They should express their disapproval and displeasure, but they should also continue the relationship and the show of concern and love, because that may, it is hoped, soften her heart. She may by herself realize what she did and become more committed and want to have some changes in her life.

It is quite possible she married the person because she has had a strong emotional attraction to him, but she may then realize that things do not work as she had expected and the marriage may break down. In which case, there should be always a welcoming home for her to come back to. But more importantly, of course, is what led to that situation. It may be, in part, a lack of understanding why Islam does not allow a Muslim woman to marry a non-Muslim man, while it allows Muslim men to marry non-Muslim women, and whether this is depriving a woman of any privilege.

One has to understand that there are specific reasons why it is permitted for Muslim men, but not Muslim women, to marry non-Muslims [but only Christians or Jews]. By the way, this is not recommended; it has been allowed by way of exception. This is not discrimination; there are good reasons for it. The Muslim woman should, after all, have the right to practice her faith and to raise her children without pressure from a husband who does not believe in her religion. A non-Muslim husband does not believe in Prophet Muhammad (peace and blessings be upon him), does not believe in the Qur’an, does not believe even in Islam as a legitimate religion.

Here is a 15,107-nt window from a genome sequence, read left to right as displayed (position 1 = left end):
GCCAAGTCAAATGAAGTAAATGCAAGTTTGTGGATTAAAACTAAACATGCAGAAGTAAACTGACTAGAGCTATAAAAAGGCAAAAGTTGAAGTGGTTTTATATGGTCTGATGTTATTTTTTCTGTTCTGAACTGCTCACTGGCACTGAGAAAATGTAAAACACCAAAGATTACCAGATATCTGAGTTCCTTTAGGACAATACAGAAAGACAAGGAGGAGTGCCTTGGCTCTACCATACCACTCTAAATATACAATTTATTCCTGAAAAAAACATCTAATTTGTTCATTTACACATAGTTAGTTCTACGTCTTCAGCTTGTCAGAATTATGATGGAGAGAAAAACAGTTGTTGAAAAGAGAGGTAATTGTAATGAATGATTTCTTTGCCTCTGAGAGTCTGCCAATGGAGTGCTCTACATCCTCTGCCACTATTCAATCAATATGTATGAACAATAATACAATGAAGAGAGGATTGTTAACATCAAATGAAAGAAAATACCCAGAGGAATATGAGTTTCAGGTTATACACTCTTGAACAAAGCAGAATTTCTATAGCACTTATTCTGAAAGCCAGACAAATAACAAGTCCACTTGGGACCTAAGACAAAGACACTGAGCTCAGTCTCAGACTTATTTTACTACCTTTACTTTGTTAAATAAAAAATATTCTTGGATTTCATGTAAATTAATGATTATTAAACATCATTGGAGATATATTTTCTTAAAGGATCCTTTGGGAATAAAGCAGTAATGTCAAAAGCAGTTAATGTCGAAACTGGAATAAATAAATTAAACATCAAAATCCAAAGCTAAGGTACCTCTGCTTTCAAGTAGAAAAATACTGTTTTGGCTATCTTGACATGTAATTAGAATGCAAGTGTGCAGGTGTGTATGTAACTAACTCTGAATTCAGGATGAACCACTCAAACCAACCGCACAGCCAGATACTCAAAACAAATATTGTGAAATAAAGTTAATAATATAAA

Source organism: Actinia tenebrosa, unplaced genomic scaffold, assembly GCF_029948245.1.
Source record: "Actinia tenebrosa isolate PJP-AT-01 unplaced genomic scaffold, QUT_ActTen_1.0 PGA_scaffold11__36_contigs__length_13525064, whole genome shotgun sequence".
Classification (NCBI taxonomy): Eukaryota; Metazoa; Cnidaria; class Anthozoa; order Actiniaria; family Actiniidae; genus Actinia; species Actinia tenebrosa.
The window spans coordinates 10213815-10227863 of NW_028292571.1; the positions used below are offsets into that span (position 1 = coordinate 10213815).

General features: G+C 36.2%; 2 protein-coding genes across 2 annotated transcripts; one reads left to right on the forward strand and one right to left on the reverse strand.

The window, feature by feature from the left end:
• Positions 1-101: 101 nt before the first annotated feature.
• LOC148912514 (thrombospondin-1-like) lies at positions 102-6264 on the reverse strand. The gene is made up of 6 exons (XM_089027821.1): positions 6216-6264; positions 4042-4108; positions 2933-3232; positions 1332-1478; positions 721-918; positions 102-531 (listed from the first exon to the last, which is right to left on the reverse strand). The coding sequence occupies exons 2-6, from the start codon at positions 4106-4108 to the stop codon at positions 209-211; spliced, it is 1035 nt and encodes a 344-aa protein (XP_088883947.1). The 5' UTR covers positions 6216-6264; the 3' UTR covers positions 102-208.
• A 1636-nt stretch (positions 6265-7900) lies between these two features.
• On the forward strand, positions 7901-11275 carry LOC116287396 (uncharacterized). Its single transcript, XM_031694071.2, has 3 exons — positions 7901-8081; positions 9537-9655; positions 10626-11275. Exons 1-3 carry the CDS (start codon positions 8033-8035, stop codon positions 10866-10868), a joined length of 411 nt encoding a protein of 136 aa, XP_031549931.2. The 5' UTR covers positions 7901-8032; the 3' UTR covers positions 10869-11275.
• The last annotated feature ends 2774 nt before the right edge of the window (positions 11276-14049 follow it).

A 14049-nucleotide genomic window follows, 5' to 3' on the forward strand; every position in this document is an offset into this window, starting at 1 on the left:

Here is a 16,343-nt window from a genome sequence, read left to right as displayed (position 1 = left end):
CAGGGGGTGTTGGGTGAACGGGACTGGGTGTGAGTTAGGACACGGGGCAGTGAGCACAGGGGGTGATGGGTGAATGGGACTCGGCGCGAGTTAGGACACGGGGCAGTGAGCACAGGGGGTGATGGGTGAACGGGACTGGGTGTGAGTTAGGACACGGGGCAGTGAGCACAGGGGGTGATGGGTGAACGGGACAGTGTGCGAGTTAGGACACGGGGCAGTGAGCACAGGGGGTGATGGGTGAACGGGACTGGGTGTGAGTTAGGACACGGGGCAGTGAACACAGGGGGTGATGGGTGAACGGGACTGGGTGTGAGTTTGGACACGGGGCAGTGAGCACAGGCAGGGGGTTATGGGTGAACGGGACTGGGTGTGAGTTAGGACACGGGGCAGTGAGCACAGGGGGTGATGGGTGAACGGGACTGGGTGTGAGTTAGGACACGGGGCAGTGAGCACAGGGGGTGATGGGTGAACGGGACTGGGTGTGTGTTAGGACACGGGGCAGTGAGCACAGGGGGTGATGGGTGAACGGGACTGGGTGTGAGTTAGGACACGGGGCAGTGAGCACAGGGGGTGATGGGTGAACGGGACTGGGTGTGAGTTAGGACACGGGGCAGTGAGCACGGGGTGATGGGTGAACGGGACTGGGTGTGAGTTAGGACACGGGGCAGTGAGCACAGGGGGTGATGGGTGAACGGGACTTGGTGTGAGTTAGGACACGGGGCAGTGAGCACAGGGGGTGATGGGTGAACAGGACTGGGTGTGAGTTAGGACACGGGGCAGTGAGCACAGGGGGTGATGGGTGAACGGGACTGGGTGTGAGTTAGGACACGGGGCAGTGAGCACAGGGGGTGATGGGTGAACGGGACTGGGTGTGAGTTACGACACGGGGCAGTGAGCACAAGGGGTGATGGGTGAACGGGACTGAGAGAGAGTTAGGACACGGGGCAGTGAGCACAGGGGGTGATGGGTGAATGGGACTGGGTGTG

On the other hand, when a Muslim man marries a woman of the Book, he guarantees her freedom to practice her religion, for he principally believes in the Heavenly Book she believes in, that is, in its original form. His religion teaches him that he is obligated not to oppress her. So, she can practice her religion freely, in the whole, not just in individual cases.

Furthermore, there is a very good reason why this permission was given to men from the early days of Islam. The early Muslims were the ones who carried the message of Islam to many places in the world and even resided there for good. If they had not been allowed to marry People of the Book, it would have been very difficult to them to maintain their chastity.